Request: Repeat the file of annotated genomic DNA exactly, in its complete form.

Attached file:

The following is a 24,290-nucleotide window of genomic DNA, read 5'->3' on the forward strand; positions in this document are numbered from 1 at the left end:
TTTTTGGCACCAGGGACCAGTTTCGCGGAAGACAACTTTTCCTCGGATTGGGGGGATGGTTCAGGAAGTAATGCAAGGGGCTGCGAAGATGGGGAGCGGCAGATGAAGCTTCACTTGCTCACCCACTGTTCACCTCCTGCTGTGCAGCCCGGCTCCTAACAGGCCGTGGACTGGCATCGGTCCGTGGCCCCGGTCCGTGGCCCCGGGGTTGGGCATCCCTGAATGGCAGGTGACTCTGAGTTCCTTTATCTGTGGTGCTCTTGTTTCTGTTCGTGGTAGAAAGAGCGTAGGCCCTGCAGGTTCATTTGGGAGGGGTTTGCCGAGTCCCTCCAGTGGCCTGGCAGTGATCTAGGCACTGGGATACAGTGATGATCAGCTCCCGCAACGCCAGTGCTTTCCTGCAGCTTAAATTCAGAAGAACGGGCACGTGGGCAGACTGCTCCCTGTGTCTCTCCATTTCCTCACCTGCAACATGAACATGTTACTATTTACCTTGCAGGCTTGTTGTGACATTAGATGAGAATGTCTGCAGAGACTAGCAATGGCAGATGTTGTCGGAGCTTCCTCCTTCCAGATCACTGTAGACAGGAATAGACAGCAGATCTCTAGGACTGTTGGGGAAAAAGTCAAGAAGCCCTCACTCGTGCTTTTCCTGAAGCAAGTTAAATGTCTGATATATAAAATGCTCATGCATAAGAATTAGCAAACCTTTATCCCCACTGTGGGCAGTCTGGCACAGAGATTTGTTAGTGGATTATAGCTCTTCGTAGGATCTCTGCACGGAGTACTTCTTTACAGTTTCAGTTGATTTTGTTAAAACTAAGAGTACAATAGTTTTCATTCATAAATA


The following is a 24,290-nucleotide window of genomic DNA, read 5'->3' on the forward strand; positions in this document are numbered from 1 at the left end:
TTTTTGGCACCAGGGACCAGTTTCGCGGAAGACAACTTTTCCTCGGATTGGGGGGATGGTTCAGGAAGTAATGCAAGGGGCTGCGAAGATGGGGAGCGGCAGATGAAGCTTCACTTGCTCACCCACTGTTCACCTCCTGCTGTGCAGCCCGGCTCCTAACAGGCCGTGGACTGGCATCGGTCCGTGGCCCCGGTCCGTGGCCCCGGGGTTGGGCATCCCTGAATGGCAGGTGACTCTGAGTTCCTTTATCTGTGGTGCTCTTGTTTCTGTTCGTGGTAGAAAGAGCGTAGGCCCTGCAGGTTCATTTGGGAGGGGTTTGCCGAGTCCCTCCAGTGGCCTGGCAGTGATCTAGGCACTGGGATACAGTGATGATCAGCTCCCGCAACGCCAGTGCTTTCCTGCAGCTTAAATTCAGAAGAACGGGCACGTGGGCAGACTGCTCCCTGTGTCTCTCCATTTCCTCACCTGCAACATGAACATGTTACTATTTACCTTGCAGGCTTGTTGTGACATTAGATGAGAATGTCTGCAGAGACTAGCAATGGCAGATGTTGTCGGAGCTTCCTCCTTCCAGATCACTGTAGACAGGAATAGACAGCAGATCTCTAGGACTGTTGGGGAAAAAGTCAAGAAGCCCTCACTCGTGCTTTTCCTGAAGCAAGTTAAATGTCTGATATATAAAATGCTCATGCATAAGAATTAGCAAACCTTTATCCCCACTGTGGGCAGTCTGGCACAGAGATTTGTTAGTGGATTATAGCTCTTCGTAGGATCTCTGCACGGAGTACTTCTTTACAGTTTCAGTTGATTTTGTTAAAACTAAGAGTACAATAGTTTTCATTCATAAATA